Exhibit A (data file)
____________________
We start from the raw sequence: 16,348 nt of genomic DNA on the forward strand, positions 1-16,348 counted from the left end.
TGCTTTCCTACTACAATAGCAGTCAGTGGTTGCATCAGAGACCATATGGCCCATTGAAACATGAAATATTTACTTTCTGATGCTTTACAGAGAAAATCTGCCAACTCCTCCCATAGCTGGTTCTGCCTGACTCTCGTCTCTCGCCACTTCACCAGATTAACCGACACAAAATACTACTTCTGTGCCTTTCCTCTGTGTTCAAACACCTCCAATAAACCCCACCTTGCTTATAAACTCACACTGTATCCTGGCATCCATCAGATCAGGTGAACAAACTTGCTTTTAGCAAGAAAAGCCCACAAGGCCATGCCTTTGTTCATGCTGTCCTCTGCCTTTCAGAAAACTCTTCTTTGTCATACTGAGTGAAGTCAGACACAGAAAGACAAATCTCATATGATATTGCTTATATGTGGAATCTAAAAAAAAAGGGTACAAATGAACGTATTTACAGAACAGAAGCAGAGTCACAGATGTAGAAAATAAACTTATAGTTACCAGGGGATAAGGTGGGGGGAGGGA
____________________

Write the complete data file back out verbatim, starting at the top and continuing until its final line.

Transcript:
We start from the raw sequence: 16,348 nt of genomic DNA on the forward strand, positions 1-16,348 counted from the left end.
TGCTTTCCTACTACAATAGCAGTCAGTGGTTGCATCAGAGACCATATGGCCCATTGAAACATGAAATATTTACTTTCTGATGCTTTACAGAGAAAATCTGCCAACTCCTCCCATAGCTGGTTCTGCCTGACTCTCGTCTCTCGCCACTTCACCAGATTAACCGACACAAAATACTACTTCTGTGCCTTTCCTCTGTGTTCAAACACCTCCAATAAACCCCACCTTGCTTATAAACTCACACTGTATCCTGGCATCCATCAGATCAGGTGAACAAACTTGCTTTTAGCAAGAAAAGCCCACAAGGCCATGCCTTTGTTCATGCTGTCCTCTGCCTTTCAGAAAACTCTTCTTTGTCATACTGAGTGAAGTCAGACACAGAAAGACAAATCTCATATGATATTGCTTATATGTGGAATCTAAAAAAAAAGGGTACAAATGAACGTATTTACAGAACAGAAGCAGAGTCACAGATGTAGAAAATAAACTTATAGTTACCAGGGGATAAGGTGGGGGGAGGGA